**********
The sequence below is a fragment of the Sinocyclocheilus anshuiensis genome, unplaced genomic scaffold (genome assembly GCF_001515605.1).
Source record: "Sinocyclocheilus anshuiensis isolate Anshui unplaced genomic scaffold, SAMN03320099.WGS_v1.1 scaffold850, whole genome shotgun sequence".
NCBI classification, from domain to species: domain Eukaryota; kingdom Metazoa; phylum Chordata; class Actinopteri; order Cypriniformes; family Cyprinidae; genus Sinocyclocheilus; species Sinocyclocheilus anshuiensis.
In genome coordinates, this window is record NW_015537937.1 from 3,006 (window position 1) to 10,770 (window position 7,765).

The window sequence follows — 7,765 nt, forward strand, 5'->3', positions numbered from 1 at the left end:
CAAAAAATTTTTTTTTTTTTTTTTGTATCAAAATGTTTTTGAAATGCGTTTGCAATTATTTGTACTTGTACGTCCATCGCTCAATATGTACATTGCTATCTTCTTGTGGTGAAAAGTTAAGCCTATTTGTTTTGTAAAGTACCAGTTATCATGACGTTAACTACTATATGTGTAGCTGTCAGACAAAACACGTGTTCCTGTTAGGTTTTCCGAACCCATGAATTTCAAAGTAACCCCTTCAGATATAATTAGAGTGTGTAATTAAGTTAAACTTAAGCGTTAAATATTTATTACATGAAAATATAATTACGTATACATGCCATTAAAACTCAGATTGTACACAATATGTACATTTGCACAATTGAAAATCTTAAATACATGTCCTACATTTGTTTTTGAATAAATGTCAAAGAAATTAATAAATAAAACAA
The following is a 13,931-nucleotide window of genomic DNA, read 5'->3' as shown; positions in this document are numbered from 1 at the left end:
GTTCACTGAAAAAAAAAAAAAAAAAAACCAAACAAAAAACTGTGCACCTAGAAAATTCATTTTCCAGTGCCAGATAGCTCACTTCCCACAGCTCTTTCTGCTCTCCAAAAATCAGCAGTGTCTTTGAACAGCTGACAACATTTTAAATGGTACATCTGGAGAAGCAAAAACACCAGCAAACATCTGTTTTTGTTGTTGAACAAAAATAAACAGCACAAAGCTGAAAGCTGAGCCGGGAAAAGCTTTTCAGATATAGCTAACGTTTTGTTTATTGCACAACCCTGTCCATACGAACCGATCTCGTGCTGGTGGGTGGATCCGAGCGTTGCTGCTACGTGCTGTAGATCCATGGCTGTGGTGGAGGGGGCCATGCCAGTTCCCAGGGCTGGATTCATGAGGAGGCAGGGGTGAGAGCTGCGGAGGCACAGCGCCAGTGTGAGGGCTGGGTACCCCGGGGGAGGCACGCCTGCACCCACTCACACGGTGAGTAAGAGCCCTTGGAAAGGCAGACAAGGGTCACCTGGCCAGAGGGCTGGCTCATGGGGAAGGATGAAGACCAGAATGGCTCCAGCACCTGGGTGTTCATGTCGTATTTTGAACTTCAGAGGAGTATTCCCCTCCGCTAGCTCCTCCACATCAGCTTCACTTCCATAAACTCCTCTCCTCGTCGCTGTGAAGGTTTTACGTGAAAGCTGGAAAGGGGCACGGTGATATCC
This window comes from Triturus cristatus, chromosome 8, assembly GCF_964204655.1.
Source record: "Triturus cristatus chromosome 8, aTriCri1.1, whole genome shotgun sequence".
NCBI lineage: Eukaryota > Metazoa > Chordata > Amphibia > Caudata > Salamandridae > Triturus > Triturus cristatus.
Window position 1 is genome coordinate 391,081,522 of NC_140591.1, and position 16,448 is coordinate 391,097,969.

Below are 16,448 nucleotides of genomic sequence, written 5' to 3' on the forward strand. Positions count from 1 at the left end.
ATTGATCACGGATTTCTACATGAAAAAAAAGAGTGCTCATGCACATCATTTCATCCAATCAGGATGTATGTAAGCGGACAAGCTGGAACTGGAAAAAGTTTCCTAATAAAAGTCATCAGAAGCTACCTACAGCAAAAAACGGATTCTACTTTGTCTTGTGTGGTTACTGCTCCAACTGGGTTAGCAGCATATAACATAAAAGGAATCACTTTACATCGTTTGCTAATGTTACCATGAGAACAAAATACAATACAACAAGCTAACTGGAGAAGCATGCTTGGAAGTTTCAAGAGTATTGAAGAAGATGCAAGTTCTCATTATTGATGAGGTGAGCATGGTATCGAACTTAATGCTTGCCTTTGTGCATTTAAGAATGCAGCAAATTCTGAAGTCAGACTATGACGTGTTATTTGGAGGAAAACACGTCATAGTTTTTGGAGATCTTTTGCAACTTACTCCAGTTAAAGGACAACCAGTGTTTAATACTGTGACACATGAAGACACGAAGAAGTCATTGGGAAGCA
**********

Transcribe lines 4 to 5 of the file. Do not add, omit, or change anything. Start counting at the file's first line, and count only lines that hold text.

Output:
In genome coordinates, this window is record NW_015537937.1 from 3,006 (window position 1) to 10,770 (window position 7,765).

The window sequence follows — 7,765 nt, forward strand, 5'->3', positions numbered from 1 at the left end: